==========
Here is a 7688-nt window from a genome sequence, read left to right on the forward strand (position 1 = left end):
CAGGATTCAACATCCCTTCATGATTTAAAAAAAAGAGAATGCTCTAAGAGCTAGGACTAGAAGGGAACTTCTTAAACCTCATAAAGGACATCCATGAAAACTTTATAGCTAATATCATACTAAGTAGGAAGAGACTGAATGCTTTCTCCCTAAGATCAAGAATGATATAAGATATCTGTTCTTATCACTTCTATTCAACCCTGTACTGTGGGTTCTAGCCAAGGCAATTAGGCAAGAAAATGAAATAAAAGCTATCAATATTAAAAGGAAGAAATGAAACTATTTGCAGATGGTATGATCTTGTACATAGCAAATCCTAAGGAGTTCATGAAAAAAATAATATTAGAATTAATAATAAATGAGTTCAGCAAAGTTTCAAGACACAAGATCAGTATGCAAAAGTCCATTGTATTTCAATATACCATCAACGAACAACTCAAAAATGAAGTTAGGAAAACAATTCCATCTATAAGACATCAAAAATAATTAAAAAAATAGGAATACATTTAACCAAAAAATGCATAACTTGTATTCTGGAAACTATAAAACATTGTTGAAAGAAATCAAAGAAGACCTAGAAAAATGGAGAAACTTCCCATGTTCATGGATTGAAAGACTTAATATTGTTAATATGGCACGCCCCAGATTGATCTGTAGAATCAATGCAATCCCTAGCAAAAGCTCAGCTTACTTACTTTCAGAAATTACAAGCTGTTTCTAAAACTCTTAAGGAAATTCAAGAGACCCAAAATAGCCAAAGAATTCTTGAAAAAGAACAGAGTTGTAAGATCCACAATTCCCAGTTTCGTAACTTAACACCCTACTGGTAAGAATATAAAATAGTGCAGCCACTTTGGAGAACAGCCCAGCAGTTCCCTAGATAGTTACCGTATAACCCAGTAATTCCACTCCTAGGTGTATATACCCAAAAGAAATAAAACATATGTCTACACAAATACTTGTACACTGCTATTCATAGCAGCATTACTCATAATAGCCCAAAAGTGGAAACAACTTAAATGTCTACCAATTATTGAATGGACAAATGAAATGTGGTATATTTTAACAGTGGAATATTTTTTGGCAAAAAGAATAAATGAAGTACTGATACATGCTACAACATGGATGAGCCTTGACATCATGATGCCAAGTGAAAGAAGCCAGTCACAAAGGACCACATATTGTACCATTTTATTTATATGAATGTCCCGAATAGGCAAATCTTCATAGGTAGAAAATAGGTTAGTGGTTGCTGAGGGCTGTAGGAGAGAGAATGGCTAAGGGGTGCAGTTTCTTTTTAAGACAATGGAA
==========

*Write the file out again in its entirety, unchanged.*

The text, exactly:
Here is a 7688-nt window from a genome sequence, read left to right on the forward strand (position 1 = left end):
CAGGATTCAACATCCCTTCATGATTTAAAAAAAAGAGAATGCTCTAAGAGCTAGGACTAGAAGGGAACTTCTTAAACCTCATAAAGGACATCCATGAAAACTTTATAGCTAATATCATACTAAGTAGGAAGAGACTGAATGCTTTCTCCCTAAGATCAAGAATGATATAAGATATCTGTTCTTATCACTTCTATTCAACCCTGTACTGTGGGTTCTAGCCAAGGCAATTAGGCAAGAAAATGAAATAAAAGCTATCAATATTAAAAGGAAGAAATGAAACTATTTGCAGATGGTATGATCTTGTACATAGCAAATCCTAAGGAGTTCATGAAAAAAATAATATTAGAATTAATAATAAATGAGTTCAGCAAAGTTTCAAGACACAAGATCAGTATGCAAAAGTCCATTGTATTTCAATATACCATCAACGAACAACTCAAAAATGAAGTTAGGAAAACAATTCCATCTATAAGACATCAAAAATAATTAAAAAAATAGGAATACATTTAACCAAAAAATGCATAACTTGTATTCTGGAAACTATAAAACATTGTTGAAAGAAATCAAAGAAGACCTAGAAAAATGGAGAAACTTCCCATGTTCATGGATTGAAAGACTTAATATTGTTAATATGGCACGCCCCAGATTGATCTGTAGAATCAATGCAATCCCTAGCAAAAGCTCAGCTTACTTACTTTCAGAAATTACAAGCTGTTTCTAAAACTCTTAAGGAAATTCAAGAGACCCAAAATAGCCAAAGAATTCTTGAAAAAGAACAGAGTTGTAAGATCCACAATTCCCAGTTTCGTAACTTAACACCCTACTGGTAAGAATATAAAATAGTGCAGCCACTTTGGAGAACAGCCCAGCAGTTCCCTAGATAGTTACCGTATAACCCAGTAATTCCACTCCTAGGTGTATATACCCAAAAGAAATAAAACATATGTCTACACAAATACTTGTACACTGCTATTCATAGCAGCATTACTCATAATAGCCCAAAAGTGGAAACAACTTAAATGTCTACCAATTATTGAATGGACAAATGAAATGTGGTATATTTTAACAGTGGAATATTTTTTGGCAAAAAGAATAAATGAAGTACTGATACATGCTACAACATGGATGAGCCTTGACATCATGATGCCAAGTGAAAGAAGCCAGTCACAAAGGACCACATATTGTACCATTTTATTTATATGAATGTCCCGAATAGGCAAATCTTCATAGGTAGAAAATAGGTTAGTGGTTGCTGAGGGCTGTAGGAGAGAGAATGGCTAAGGGGTGCAGTTTCTTTTTAAGACAATGGAA